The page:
Funded with a grant from the California Judges Foundation, the objective of the event is to provide educators with discussions, perspectives and solutions to address the most pressing challenges in the educational system. 

Educator’s Day began with a welcome from the Chair of the Court Community Outreach Committee, Hon. Julia Alloggiamento.

“We ask our educators to be teachers, counselors, disciplinarians, parent figures, mindfulness practitioners and safety monitors,” Alloggiamento said. “We know they serve on the front line for critical issues that often find their way into the justice system, including dealing with excessive absenteeism after Covid and preparing for safe and effective school lockdowns in today’s world.  Our goal for Educator’s Day is to provide educators with information, tools, best practices and resources to take back to their school sites to enable them to provide the greatest care and education for the students of our community.” 

In the session on “Student Perspectives on School Climate and Reengagement in Education,” attendees heard insights from a panel of high school students who are in a continuation program, offering perspectives on school climate and their personal journeys toward reengagement in education.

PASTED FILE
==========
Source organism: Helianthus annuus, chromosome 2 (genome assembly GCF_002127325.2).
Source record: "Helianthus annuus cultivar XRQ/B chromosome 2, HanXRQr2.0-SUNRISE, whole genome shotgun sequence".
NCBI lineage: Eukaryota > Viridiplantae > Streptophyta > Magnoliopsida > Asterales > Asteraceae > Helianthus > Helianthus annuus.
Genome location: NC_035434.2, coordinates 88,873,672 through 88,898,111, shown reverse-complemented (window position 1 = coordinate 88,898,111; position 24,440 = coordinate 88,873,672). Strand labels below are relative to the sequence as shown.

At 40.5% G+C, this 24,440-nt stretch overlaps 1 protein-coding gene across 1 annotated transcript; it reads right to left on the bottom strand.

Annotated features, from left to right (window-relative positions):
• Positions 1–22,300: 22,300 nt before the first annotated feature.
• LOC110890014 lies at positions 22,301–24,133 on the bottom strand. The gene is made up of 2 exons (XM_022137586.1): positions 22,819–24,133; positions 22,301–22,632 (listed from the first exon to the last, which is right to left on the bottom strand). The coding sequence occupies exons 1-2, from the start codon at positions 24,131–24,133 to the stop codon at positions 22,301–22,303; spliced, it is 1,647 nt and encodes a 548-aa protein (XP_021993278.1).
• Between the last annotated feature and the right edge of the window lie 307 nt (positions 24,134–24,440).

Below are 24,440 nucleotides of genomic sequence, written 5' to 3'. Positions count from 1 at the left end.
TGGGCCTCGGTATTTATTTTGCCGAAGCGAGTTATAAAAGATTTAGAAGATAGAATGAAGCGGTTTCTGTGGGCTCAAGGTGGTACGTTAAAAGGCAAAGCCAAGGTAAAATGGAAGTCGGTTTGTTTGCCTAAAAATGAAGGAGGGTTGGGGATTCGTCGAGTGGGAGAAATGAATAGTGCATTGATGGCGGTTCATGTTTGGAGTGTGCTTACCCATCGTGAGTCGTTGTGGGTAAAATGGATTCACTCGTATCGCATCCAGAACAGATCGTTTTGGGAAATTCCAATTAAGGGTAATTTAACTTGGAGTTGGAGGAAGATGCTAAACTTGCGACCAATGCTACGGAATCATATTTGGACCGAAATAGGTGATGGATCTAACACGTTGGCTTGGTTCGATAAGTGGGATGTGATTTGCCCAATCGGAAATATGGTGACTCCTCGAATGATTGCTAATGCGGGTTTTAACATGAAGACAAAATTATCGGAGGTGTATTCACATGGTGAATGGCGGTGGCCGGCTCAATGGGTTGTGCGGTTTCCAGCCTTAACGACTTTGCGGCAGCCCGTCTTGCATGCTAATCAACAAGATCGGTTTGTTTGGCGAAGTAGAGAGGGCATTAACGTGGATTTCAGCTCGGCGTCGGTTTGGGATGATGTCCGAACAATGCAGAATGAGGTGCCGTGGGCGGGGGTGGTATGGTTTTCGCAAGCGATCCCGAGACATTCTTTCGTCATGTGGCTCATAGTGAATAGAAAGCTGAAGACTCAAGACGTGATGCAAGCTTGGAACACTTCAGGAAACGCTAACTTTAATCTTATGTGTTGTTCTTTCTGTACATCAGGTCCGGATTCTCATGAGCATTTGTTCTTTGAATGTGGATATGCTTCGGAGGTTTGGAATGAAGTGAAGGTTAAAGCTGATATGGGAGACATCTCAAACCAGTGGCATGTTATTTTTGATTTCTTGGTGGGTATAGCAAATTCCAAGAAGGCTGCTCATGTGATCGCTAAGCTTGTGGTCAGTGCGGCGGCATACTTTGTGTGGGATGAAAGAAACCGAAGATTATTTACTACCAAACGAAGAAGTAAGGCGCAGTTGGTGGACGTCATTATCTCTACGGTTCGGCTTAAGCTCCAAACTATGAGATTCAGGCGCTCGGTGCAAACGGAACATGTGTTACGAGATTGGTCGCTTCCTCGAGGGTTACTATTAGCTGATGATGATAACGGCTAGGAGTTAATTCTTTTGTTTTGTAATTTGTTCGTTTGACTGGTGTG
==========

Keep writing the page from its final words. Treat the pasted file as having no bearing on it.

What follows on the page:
The session on “Code Red School Lockdowns: What is the toll on students, teachers, staff, families, neighbors, and the community, and what can be done to foster healing and resilience during and after a school lockdown?” underscored the necessity of addressing the broader community’s needs in the wake of such crises.

“Through time and practice, fire and earthquake drills have become normal and if you ask a student to do a fire drill, they will be able to go through it like second nature, because they practice,” Sheriff Bob Jonsen said. “It is not the quantity, but the quality of the lockdown drills’ process. We practice so we can instill confidence in the purpose behind the safety exercise.”

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A staff member wrote, edited or posted this article, which may include information provided by one or more third parties.